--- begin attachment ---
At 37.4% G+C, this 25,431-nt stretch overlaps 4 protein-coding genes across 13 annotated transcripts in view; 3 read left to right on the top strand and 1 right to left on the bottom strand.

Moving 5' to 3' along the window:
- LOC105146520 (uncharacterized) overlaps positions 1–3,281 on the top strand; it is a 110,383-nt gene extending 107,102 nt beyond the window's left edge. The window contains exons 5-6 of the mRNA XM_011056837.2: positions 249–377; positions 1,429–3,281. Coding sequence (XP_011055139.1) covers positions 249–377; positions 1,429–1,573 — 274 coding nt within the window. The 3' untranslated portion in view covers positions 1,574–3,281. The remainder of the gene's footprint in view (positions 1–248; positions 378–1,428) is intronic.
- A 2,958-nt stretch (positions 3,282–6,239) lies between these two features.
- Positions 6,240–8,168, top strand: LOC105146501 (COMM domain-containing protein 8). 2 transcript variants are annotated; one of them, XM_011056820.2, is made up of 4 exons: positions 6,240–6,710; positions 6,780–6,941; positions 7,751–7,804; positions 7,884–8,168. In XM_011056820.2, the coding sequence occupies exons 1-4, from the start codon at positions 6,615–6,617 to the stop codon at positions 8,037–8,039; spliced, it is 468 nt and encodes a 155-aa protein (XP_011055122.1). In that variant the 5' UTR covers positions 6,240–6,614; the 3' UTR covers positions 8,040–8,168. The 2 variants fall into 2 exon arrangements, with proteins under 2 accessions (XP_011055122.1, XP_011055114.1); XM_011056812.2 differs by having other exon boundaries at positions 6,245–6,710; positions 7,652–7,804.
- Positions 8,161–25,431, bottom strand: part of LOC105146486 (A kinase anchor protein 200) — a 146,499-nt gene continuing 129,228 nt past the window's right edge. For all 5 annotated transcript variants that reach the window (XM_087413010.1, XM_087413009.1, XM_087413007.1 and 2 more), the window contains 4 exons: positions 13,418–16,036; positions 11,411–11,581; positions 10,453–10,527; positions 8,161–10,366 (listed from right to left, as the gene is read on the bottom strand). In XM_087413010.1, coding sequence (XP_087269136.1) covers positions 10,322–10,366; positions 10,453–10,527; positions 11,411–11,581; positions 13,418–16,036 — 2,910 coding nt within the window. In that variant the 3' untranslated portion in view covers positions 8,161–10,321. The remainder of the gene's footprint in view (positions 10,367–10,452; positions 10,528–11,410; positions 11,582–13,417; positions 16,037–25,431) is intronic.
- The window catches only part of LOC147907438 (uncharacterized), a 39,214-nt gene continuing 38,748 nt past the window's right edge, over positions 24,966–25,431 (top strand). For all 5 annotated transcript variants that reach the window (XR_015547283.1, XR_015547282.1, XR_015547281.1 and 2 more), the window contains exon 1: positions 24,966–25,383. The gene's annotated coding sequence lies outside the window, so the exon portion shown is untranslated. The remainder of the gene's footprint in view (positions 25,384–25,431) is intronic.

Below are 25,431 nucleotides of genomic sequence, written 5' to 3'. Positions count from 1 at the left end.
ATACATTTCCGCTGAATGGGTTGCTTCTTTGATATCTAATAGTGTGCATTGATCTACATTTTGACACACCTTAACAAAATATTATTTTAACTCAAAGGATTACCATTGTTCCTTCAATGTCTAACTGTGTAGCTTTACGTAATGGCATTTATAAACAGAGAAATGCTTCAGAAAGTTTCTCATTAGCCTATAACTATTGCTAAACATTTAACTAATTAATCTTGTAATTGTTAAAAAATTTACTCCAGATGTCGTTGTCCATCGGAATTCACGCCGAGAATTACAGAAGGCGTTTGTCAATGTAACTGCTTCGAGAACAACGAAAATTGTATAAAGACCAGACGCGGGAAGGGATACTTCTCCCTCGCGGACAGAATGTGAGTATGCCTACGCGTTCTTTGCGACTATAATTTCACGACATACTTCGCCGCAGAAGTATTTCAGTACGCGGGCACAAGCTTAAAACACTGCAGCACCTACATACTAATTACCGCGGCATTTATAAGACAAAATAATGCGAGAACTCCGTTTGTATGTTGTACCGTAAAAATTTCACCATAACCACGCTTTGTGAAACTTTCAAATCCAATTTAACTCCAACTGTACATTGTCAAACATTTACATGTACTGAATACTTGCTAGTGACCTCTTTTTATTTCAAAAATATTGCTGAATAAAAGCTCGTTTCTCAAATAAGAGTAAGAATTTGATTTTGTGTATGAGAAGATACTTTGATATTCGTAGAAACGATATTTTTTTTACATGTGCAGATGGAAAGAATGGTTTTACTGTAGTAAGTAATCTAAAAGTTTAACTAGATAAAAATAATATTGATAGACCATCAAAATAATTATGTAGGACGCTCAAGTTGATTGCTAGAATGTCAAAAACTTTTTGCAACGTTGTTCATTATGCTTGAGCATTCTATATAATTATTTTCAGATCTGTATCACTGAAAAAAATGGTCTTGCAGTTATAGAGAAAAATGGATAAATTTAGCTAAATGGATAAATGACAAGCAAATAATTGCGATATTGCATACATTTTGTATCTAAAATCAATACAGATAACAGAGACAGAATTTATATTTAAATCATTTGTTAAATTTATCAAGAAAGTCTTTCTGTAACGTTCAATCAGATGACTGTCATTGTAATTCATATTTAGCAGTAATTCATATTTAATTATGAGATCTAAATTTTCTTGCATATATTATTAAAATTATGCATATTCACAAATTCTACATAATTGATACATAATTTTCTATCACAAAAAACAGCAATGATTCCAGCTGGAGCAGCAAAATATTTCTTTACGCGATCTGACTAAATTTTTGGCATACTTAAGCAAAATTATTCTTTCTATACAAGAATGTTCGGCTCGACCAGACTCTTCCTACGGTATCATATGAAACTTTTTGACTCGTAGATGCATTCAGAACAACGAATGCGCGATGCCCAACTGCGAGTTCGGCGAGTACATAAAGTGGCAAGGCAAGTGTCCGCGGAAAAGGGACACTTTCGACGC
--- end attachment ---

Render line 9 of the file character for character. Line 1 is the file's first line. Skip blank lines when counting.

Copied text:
ATACATTTCCGCTGAATGGGTTGCTTCTTTGATATCTAATAGTGTGCATTGATCTACATTTTGACACACCTTAACAAAATATTATTTTAACTCAAAGGATTACCATTGTTCCTTCAATGTCTAACTGTGTAGCTTTACGTAATGGCATTTATAAACAGAGAAATGCTTCAGAAAGTTTCTCATTAGCCTATAACTATTGCTAAACATTTAACTAATTAATCTTGTAATTGTTAAAAAATTTACTCCAGATGTCGTTGTCCATCGGAATTCACGCCGAGAATTACAGAAGGCGTTTGTCAATGTAACTGCTTCGAGAACAACGAAAATTGTATAAAGACCAGACGCGGGAAGGGATACTTCTCCCTCGCGGACAGAATGTGAGTATGCCTACGCGTTCTTTGCGACTATAATTTCACGACATACTTCGCCGCAGAAGTATTTCAGTACGCGGGCACAAGCTTAAAACACTGCAGCACCTACATACTAATTACCGCGGCATTTATAAGACAAAATAATGCGAGAACTCCGTTTGTATGTTGTACCGTAAAAATTTCACCATAACCACGCTTTGTGAAACTTTCAAATCCAATTTAACTCCAACTGTACATTGTCAAACATTTACATGTACTGAATACTTGCTAGTGACCTCTTTTTATTTCAAAAATATTGCTGAATAAAAGCTCGTTTCTCAAATAAGAGTAAGAATTTGATTTTGTGTATGAGAAGATACTTTGATATTCGTAGAAACGATATTTTTTTTACATGTGCAGATGGAAAGAATGGTTTTACTGTAGTAAGTAATCTAAAAGTTTAACTAGATAAAAATAATATTGATAGACCATCAAAATAATTATGTAGGACGCTCAAGTTGATTGCTAGAATGTCAAAAACTTTTTGCAACGTTGTTCATTATGCTTGAGCATTCTATATAATTATTTTCAGATCTGTATCACTGAAAAAAATGGTCTTGCAGTTATAGAGAAAAATGGATAAATTTAGCTAAATGGATAAATGACAAGCAAATAATTGCGATATTGCATACATTTTGTATCTAAAATCAATACAGATAACAGAGACAGAATTTATATTTAAATCATTTGTTAAATTTATCAAGAAAGTCTTTCTGTAACGTTCAATCAGATGACTGTCATTGTAATTCATATTTAGCAGTAATTCATATTTAATTATGAGATCTAAATTTTCTTGCATATATTATTAAAATTATGCATATTCACAAATTCTACATAATTGATACATAATTTTCTATCACAAAAAACAGCAATGATTCCAGCTGGAGCAGCAAAATATTTCTTTACGCGATCTGACTAAATTTTTGGCATACTTAAGCAAAATTATTCTTTCTATACAAGAATGTTCGGCTCGACCAGACTCTTCCTACGGTATCATATGAAACTTTTTGACTCGTAGATGCATTCAGAACAACGAATGCGCGATGCCCAACTGCGAGTTCGGCGAGTACATAAAGTGGCAAGGCAAGTGTCCGCGGAAAAGGGACACTTTCGACGC